Three university students on Tuesday, September 5, revealed that they were duped into accepting the deal to have their eyes scanned by Worldcoin.
Speaking while testifying before a special committee investigating the saga in parliament, two of the students noted that they met World Coin’s staff in their university.
They revealed that the company’s staff targeted varsity students with the proposal of giving Ksh7,000 in return for their registration.
The money, they explained, became the motive for their consent oblivious of the risk staring at them through surrendering critical personal data.
One other student told the lawmakers that he met the Worldcoin agents at a supermarket.
“They never told us where they were taking our data to, they only said the scanning was meant to confirm that we are human, and to show you are the sole owner of the application Worldcoin so others could not access it,” Bruce Bogita, a law student, testified.
However, the witnesses revealed that the amount they received after the process was inconsistent with the one promised.
One of them told the committee that he received Ksh2,000 only despite having been promised Ksh 7,000.
In addition, the ad hoc committee gathered that several Kenyans involved in the process were not guided on how to convert the crypto currency money to Kenyan shillings.
Unable to Track Worldcoin Transaction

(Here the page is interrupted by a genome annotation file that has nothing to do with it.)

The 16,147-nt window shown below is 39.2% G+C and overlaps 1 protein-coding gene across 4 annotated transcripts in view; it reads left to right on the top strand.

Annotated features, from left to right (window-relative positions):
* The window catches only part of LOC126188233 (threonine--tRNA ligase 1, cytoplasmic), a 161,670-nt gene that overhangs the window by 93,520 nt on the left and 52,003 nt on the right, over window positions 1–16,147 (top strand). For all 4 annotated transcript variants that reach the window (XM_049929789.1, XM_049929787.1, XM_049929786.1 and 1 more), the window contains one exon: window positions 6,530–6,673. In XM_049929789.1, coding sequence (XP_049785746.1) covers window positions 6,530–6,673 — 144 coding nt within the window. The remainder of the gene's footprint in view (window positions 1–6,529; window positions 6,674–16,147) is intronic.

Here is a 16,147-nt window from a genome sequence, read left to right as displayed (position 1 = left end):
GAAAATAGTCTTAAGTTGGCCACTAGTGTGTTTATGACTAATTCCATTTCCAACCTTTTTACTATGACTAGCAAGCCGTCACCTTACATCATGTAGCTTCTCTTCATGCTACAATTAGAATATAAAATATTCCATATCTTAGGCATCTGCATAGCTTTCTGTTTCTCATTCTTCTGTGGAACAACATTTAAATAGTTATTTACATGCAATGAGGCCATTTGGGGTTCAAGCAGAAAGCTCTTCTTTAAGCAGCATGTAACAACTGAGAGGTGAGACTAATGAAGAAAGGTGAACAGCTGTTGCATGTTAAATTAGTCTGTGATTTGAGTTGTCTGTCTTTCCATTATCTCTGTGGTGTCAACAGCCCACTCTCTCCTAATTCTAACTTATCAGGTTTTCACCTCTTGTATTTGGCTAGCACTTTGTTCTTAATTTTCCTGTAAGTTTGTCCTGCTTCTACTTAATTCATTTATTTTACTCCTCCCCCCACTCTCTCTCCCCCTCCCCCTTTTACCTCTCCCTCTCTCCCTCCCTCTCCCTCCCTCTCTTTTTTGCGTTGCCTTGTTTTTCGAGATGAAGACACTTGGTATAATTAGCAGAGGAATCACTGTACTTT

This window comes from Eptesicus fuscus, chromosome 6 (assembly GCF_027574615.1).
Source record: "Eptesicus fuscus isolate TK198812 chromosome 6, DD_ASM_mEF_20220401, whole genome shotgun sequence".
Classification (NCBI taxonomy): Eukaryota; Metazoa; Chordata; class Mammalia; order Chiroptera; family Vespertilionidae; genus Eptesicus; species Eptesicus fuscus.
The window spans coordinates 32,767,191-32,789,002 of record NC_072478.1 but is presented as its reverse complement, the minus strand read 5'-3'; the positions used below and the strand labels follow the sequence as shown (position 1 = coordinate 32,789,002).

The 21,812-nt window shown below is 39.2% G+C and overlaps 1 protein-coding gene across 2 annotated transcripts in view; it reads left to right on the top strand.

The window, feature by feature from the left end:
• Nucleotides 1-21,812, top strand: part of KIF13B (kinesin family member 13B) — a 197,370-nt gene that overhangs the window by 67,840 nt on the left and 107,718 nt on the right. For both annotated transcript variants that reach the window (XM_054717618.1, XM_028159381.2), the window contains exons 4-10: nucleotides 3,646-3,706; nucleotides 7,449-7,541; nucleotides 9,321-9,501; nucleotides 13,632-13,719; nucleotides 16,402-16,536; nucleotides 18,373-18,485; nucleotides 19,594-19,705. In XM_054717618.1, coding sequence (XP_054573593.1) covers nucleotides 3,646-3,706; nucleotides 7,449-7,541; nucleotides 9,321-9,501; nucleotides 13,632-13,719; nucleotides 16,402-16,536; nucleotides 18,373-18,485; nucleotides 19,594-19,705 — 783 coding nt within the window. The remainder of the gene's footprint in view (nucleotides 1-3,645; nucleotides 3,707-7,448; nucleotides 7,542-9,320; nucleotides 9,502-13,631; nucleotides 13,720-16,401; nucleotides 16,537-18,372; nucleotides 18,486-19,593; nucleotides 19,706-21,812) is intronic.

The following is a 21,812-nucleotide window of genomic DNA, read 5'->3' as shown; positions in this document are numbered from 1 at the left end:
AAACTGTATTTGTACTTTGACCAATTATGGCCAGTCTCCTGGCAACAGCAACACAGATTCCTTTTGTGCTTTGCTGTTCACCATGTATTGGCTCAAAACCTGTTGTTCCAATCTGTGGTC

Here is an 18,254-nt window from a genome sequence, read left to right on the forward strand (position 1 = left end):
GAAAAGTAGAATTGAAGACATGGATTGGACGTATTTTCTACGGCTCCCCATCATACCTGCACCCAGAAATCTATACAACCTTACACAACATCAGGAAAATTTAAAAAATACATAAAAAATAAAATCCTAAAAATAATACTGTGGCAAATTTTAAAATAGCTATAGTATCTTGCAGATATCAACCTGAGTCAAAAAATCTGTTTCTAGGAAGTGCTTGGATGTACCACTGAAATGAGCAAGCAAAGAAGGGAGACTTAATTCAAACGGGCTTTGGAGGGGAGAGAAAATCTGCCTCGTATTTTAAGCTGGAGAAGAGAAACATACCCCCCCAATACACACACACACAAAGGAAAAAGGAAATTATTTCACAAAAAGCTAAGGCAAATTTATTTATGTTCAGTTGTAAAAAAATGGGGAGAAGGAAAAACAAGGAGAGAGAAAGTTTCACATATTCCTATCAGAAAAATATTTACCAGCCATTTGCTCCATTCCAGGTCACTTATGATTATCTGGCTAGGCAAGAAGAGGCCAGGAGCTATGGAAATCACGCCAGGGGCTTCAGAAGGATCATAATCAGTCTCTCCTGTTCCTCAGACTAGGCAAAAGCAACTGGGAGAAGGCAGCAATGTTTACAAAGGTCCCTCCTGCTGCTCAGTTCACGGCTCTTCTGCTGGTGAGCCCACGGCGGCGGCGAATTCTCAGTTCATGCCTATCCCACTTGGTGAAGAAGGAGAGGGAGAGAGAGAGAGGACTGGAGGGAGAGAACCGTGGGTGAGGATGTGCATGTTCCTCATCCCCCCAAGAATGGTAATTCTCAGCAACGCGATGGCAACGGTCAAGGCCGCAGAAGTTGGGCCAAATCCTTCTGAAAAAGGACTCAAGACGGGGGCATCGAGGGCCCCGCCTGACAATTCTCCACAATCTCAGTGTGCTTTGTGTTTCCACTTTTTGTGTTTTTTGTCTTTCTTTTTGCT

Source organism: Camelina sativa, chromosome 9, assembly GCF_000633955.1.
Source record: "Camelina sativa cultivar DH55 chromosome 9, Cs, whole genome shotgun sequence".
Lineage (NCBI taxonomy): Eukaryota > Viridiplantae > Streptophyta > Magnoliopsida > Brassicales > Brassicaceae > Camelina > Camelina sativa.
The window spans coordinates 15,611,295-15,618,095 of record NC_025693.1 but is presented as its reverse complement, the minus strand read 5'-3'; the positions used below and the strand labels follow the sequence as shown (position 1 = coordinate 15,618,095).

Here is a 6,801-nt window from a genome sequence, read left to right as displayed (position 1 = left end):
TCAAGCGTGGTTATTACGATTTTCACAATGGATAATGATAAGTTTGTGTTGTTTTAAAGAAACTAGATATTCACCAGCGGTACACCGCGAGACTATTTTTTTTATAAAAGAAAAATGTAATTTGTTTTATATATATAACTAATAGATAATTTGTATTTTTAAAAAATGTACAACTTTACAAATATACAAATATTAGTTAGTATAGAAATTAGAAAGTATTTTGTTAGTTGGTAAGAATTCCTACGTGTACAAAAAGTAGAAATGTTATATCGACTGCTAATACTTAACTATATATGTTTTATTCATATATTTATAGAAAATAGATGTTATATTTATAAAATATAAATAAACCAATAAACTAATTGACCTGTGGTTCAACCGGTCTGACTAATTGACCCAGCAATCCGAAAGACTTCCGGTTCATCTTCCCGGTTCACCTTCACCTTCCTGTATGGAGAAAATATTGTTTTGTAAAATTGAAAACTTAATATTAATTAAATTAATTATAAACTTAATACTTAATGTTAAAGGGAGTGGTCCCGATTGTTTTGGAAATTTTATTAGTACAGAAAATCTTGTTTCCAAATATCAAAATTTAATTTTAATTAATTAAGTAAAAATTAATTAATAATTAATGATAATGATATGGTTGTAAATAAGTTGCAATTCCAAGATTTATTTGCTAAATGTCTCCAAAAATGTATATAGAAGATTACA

On his part, Central Bank of Kenya Governor Kamau Thugge told the committee that it was impossible to track the cash that the firm remitted to the recipients.
Kamau, who was also appearing before the committee, noted that crypto currency is not a legal tender and as such Worldcoin did not have to seek a license from the CBK.
This even as the ad hoc members sought to establish the source of the over Ksh2 billion remitted to Kenyans who registered with the crypto firm.
Kamau noted that the value of transactions made through mobile money transfer was in the region above Ksh 35 trillion and hence the Ksh 2 billion sent to Kenyans was “hard to detect”.
On Wednesday, September 6, the ad hoc committee investigations will continue with Worldcoin officials slated to appear before the committee.
The Worldcoin saga became a wakeup call for the government after the process exposed Kenya’s unpreparedness to technologies which threaten to compromise crucial personal data.
Since the government halted the worldcoin registration, victims have reported cases of eye defects hence begging the question of what risks Kenyans faced through the eye scanners.
Speaking before the committee, Health Cabinet Secretary Susan Nakhumicha acknowledged the problems and urged Kenyans experiencing the effects to report to health facilities for examination.